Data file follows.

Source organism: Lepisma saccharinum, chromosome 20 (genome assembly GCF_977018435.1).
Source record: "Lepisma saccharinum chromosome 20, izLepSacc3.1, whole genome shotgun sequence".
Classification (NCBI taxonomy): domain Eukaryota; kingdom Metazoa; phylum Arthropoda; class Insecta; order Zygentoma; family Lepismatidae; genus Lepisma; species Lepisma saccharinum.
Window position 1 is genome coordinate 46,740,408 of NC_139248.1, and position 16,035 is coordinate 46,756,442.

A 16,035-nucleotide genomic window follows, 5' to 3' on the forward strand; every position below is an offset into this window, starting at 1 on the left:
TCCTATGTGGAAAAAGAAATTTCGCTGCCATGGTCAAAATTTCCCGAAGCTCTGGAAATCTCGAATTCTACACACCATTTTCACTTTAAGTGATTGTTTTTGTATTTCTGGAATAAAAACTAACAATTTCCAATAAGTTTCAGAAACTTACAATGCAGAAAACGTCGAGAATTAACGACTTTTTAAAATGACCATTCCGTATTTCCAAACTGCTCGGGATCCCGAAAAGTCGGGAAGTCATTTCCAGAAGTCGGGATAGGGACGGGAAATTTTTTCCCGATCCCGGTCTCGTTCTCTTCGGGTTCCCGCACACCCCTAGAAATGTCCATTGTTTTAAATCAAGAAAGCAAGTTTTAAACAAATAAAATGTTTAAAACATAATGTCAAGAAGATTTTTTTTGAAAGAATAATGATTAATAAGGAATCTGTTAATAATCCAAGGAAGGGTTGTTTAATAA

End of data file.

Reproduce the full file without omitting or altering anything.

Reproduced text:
Source organism: Lepisma saccharinum, chromosome 20 (genome assembly GCF_977018435.1).
Source record: "Lepisma saccharinum chromosome 20, izLepSacc3.1, whole genome shotgun sequence".
Classification (NCBI taxonomy): domain Eukaryota; kingdom Metazoa; phylum Arthropoda; class Insecta; order Zygentoma; family Lepismatidae; genus Lepisma; species Lepisma saccharinum.
Window position 1 is genome coordinate 46,740,408 of NC_139248.1, and position 16,035 is coordinate 46,756,442.

A 16,035-nucleotide genomic window follows, 5' to 3' on the forward strand; every position below is an offset into this window, starting at 1 on the left:
TCCTATGTGGAAAAAGAAATTTCGCTGCCATGGTCAAAATTTCCCGAAGCTCTGGAAATCTCGAATTCTACACACCATTTTCACTTTAAGTGATTGTTTTTGTATTTCTGGAATAAAAACTAACAATTTCCAATAAGTTTCAGAAACTTACAATGCAGAAAACGTCGAGAATTAACGACTTTTTAAAATGACCATTCCGTATTTCCAAACTGCTCGGGATCCCGAAAAGTCGGGAAGTCATTTCCAGAAGTCGGGATAGGGACGGGAAATTTTTTCCCGATCCCGGTCTCGTTCTCTTCGGGTTCCCGCACACCCCTAGAAATGTCCATTGTTTTAAATCAAGAAAGCAAGTTTTAAACAAATAAAATGTTTAAAACATAATGTCAAGAAGATTTTTTTTGAAAGAATAATGATTAATAAGGAATCTGTTAATAATCCAAGGAAGGGTTGTTTAATAA